Lost & Found Vilnius
A programme of film, video, slides, talks, premières, readings, questions and answers.
Featuring: The Sun, the Moon, Love, weightlessness, the lake of two sunsets, adventures in sound, synchronising with Helsinki, ecstasy of the drunk, the journeys from Vilnius to Lithuania, grandfather's reels, the contemporary, the temporary and the futuristic.
Upon entering the Cinema Hall of the CAC we hear the murmur of people awaiting for the concert in the National Philharmonics in Vilnius. It is pre-recorded, just like the moon, which is getting brighter as darkness falls on the 6 meter wide screen.
Lost & Found begins; two women in front of the audience introduce each other, the evening and the series of drawings screened behind their back - they are Egyboy's sketches for the flyer of the event. We see a gloved hand, a dog with a bone, a penis a beheaded man at a campfire.
Andrius Rugys aka pb8 begins. Wondering if anything is ever lost, and not only 'found found found', he plays a record of the sounds of his neighbours' construction work layering over the minimal track of electronic music, 'Discreet Journey Digitalis' by Heimir Björgúlfson. While we listen, Andrius is recording again. At the end of the night we will listen to this new recording, the electronic track muddier than before; more acoustic, he proposes.
On one of his travels, Darius Žiūra found 'Iškylos iš Vilniaus į Lietuvą' (Journeys from Vilnius to Lithuania) of 1857. It's a travelogue by Polish poet Władysław Syrokomla, translated in Lithuanian. In the light of a desk lamp he reads excerpts from the book, describing the sceneries and emotions that accompany departures from Vilnius in several different directions. The borders of town are not where they used to be. Syrokomla travelled in horse carriages.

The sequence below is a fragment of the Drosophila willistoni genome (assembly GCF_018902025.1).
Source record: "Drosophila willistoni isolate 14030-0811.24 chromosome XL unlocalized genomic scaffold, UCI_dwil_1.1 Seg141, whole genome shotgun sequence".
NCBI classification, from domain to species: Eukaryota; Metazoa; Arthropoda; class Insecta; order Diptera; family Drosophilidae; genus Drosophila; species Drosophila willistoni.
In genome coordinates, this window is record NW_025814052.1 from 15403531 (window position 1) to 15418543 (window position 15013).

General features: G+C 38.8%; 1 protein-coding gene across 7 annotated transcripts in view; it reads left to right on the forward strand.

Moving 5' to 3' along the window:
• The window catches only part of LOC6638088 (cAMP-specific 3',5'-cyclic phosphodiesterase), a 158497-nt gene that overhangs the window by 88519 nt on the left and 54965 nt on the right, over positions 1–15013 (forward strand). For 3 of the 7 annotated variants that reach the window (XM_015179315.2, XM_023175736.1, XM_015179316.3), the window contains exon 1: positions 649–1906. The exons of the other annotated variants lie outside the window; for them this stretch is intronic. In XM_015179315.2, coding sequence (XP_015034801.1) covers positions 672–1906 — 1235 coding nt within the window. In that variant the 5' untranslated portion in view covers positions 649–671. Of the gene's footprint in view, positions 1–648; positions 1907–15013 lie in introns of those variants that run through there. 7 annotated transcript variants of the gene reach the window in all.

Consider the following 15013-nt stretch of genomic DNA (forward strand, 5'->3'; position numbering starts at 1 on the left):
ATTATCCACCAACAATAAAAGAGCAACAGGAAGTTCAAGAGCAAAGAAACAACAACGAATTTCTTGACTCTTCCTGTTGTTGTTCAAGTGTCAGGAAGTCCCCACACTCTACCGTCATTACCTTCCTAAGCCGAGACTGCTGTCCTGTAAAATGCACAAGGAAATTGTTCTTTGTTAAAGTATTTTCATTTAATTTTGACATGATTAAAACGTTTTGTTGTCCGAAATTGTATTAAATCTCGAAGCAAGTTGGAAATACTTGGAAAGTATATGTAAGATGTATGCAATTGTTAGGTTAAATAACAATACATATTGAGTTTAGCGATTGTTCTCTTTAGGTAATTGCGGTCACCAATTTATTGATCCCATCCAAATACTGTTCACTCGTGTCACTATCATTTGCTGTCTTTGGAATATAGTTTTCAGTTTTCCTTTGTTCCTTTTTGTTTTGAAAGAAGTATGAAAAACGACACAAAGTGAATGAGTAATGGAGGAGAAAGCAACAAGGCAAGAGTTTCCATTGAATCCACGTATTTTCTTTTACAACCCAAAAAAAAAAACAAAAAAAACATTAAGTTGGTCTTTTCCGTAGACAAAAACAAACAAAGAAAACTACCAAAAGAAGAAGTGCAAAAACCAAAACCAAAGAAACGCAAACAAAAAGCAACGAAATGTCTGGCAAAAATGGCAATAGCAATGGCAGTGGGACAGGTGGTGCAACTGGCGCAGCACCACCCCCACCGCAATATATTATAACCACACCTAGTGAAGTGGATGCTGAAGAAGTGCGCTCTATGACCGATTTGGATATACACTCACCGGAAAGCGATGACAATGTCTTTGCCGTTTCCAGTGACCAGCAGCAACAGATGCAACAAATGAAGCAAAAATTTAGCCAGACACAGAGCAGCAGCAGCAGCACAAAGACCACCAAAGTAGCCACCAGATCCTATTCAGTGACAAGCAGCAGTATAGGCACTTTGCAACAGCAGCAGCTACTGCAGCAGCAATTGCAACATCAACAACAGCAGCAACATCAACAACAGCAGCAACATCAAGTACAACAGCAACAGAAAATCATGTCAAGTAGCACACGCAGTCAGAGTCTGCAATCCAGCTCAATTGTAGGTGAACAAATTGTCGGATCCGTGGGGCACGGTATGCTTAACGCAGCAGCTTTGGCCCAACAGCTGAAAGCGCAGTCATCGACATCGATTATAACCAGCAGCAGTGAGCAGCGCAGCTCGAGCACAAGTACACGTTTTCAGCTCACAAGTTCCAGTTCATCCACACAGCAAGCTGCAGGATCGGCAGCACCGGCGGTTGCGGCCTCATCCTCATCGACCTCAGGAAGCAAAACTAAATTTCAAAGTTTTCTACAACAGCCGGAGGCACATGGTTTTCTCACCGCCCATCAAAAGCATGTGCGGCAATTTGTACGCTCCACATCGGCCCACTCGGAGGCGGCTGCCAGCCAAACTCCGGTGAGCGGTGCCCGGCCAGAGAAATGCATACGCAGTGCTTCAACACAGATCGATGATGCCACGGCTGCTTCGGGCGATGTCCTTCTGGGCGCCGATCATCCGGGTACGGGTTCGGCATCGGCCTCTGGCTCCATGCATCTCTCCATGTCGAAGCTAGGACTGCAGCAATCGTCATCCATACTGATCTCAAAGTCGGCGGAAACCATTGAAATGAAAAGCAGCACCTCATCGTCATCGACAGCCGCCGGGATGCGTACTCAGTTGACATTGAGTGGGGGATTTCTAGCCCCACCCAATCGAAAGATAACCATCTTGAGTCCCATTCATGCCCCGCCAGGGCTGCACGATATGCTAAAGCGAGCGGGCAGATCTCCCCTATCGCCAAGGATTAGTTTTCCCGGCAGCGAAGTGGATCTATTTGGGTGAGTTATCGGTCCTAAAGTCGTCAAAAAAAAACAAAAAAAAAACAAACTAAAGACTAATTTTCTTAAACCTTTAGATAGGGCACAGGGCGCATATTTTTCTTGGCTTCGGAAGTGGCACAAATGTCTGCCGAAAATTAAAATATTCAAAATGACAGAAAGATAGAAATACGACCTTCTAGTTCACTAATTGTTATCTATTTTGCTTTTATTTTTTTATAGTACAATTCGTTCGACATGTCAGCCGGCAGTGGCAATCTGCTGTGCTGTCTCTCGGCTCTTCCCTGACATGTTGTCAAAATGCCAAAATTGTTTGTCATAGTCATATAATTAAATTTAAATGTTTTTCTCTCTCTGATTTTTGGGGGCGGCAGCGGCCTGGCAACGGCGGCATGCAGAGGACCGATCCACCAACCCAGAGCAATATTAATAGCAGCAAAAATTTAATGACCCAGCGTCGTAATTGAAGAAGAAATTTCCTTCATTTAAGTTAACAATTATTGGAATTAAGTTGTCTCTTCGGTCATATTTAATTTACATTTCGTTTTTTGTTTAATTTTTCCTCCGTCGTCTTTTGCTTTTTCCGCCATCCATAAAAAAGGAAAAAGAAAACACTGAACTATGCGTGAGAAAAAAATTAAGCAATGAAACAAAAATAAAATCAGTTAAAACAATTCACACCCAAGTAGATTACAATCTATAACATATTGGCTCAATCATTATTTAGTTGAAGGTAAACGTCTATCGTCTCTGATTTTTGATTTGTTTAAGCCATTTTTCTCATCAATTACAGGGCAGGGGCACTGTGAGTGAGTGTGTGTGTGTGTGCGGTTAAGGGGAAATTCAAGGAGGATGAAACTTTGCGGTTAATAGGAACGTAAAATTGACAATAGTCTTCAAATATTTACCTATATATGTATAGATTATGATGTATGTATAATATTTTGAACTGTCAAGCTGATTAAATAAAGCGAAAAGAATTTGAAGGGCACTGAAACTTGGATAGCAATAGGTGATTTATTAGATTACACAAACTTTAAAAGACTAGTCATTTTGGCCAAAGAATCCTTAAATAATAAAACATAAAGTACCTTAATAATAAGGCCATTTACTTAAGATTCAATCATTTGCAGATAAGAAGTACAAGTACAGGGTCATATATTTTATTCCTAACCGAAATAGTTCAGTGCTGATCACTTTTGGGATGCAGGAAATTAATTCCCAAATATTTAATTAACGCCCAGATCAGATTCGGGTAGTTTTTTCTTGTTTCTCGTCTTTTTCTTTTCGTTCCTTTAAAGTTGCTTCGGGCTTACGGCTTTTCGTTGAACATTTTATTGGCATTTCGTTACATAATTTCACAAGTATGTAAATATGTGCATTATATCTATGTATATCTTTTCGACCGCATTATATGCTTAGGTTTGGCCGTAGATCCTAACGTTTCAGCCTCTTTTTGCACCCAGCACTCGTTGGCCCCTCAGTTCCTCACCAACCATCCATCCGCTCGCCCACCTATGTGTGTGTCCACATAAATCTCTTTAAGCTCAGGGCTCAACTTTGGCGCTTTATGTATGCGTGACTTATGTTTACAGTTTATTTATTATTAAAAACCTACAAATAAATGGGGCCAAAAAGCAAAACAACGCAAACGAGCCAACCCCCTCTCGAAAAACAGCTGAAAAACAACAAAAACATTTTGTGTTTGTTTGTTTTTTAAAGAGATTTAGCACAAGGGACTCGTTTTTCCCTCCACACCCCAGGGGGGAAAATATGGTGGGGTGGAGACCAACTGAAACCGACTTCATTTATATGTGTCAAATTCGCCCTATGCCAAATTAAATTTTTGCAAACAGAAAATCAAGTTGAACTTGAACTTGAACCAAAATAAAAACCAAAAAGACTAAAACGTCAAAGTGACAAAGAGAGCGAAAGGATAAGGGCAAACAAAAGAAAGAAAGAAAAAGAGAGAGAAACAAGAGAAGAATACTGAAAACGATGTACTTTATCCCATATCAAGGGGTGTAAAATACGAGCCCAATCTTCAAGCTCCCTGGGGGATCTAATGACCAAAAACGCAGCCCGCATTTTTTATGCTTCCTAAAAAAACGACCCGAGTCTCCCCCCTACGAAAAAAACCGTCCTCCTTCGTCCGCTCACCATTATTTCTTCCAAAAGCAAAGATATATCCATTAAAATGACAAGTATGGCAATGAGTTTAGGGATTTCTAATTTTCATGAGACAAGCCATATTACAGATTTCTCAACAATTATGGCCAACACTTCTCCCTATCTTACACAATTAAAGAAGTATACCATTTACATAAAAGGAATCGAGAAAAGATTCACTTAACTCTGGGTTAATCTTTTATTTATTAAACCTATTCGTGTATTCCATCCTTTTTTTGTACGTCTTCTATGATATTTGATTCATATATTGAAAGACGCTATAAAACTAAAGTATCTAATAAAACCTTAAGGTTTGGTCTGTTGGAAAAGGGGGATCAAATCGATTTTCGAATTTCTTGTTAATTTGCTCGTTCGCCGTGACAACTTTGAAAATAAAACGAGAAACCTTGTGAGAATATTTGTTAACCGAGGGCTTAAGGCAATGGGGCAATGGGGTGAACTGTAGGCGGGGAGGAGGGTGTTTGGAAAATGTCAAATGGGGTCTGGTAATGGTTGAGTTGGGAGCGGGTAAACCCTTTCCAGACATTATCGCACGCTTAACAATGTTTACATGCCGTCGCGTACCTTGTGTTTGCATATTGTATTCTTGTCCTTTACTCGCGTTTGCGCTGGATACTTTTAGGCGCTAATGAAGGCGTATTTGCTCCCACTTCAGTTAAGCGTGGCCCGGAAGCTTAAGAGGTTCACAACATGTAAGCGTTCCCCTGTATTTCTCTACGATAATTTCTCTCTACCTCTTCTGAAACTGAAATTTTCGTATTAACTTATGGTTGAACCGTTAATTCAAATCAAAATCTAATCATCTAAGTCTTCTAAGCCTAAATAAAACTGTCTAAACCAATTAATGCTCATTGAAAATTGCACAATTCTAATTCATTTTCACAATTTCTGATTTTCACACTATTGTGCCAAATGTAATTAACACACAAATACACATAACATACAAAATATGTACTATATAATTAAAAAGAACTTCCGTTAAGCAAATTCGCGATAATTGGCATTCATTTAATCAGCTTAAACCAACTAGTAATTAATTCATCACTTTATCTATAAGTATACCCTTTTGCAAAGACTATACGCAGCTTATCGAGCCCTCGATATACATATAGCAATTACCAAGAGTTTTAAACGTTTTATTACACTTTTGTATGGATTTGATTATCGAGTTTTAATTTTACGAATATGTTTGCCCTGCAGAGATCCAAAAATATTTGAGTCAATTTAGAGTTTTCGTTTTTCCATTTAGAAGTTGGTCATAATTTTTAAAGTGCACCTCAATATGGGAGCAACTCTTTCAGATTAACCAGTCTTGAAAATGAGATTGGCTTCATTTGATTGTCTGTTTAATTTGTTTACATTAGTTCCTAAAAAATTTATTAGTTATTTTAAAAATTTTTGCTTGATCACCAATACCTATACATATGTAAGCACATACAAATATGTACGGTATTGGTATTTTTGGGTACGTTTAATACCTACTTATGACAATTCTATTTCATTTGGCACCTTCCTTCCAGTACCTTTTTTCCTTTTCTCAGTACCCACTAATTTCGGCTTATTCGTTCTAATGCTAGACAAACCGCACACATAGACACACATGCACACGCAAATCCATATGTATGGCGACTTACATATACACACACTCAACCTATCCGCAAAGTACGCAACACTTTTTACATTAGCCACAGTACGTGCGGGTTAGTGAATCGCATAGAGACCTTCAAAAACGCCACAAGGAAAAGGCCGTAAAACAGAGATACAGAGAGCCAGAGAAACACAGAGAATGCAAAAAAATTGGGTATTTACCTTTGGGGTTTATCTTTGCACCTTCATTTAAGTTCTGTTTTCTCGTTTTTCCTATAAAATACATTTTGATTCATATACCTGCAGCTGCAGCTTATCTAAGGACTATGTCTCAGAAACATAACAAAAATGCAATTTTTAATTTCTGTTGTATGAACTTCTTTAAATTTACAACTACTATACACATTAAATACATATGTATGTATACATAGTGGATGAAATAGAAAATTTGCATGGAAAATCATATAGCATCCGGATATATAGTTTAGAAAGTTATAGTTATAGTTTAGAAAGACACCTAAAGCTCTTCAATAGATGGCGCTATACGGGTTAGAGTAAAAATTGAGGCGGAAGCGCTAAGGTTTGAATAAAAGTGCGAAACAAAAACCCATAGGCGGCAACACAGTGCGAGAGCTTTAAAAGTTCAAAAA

On a journey to Finland, Ieva Kabašinskaitė was obsessed by the short days. She decided to film the sun. Slowly, we see a pulsing white circle enter the screen, until it takes over the whole screen; it fades before reaching the right border. Ieva is in Paris, it's her friends who let us screen the film. She once said: "The sun is the same as in Africa but three times bigger". The film ruined the digital camera, and later also on the beamer of Ville Pippo, who has the film installed at home on a loop.
A fourth generation artist, Julijus Balčikonis, brought two 8mm film rolls from the family archive. They are shot by his grandfather, Juozas Balčikonis. The first is a visual diary from his journey to India in the 60s. We see a camera trying to capture everything that rolls by a tourbus, crowds of people in water and a man in red shorts turning himself up side down on a small carpet. Occasionally, we also see some hair, a nose or the corner of glasses that belong to Juozas' travel companions.
The second film is a surprise film. Julijus doesn't know what's on it. The second roll has never yet been screened; it is a "double 8" format shot on a 16mm film, and the family never had a 16mm projector. It's a Sports Festival in Vilnius, and again it's 60s. Two of the four screens are rolling backwards, and really fast, and in the other two we see a stadium full of ladders slanted and twisted by uniformed participants. It's the grandfather who designed the uniforms.